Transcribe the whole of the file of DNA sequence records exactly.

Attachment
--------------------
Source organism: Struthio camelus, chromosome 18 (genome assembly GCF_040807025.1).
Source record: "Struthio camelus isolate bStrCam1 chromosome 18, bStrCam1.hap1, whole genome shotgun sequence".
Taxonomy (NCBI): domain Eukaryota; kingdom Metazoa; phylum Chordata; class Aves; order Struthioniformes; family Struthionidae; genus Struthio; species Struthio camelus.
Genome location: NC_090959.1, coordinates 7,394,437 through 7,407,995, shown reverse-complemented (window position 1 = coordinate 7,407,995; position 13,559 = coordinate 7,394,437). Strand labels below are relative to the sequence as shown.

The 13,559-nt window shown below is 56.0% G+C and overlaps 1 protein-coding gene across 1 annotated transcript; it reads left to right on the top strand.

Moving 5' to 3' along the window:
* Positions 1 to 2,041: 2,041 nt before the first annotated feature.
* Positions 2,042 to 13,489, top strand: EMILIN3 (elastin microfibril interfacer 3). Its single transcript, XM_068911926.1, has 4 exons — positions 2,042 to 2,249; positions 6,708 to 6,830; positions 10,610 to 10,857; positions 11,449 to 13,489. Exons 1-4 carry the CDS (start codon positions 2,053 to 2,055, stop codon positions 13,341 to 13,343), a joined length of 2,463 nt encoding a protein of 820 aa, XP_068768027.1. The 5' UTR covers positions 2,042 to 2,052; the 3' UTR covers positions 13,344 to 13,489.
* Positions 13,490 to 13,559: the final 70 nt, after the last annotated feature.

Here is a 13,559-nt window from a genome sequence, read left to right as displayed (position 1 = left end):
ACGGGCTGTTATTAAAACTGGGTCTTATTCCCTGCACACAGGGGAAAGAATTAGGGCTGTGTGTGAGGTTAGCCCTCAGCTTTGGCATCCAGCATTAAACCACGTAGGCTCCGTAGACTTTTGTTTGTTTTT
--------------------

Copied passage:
Source organism: Struthio camelus, chromosome 18 (genome assembly GCF_040807025.1).
Source record: "Struthio camelus isolate bStrCam1 chromosome 18, bStrCam1.hap1, whole genome shotgun sequence".
Taxonomy (NCBI): domain Eukaryota; kingdom Metazoa; phylum Chordata; class Aves; order Struthioniformes; family Struthionidae; genus Struthio; species Struthio camelus.
Genome location: NC_090959.1, coordinates 7,394,437 through 7,407,995, shown reverse-complemented (window position 1 = coordinate 7,407,995; position 13,559 = coordinate 7,394,437). Strand labels below are relative to the sequence as shown.

The 13,559-nt window shown below is 56.0% G+C and overlaps 1 protein-coding gene across 1 annotated transcript; it reads left to right on the top strand.

Moving 5' to 3' along the window:
* Positions 1 to 2,041: 2,041 nt before the first annotated feature.
* Positions 2,042 to 13,489, top strand: EMILIN3 (elastin microfibril interfacer 3). Its single transcript, XM_068911926.1, has 4 exons — positions 2,042 to 2,249; positions 6,708 to 6,830; positions 10,610 to 10,857; positions 11,449 to 13,489. Exons 1-4 carry the CDS (start codon positions 2,053 to 2,055, stop codon positions 13,341 to 13,343), a joined length of 2,463 nt encoding a protein of 820 aa, XP_068768027.1. The 5' UTR covers positions 2,042 to 2,052; the 3' UTR covers positions 13,344 to 13,489.
* Positions 13,490 to 13,559: the final 70 nt, after the last annotated feature.

Here is a 13,559-nt window from a genome sequence, read left to right as displayed (position 1 = left end):
ACGGGCTGTTATTAAAACTGGGTCTTATTCCCTGCACACAGGGGAAAGAATTAGGGCTGTGTGTGAGGTTAGCCCTCAGCTTTGGCATCCAGCATTAAACCACGTAGGCTCCGTAGACTTTTGTTTGTTTTT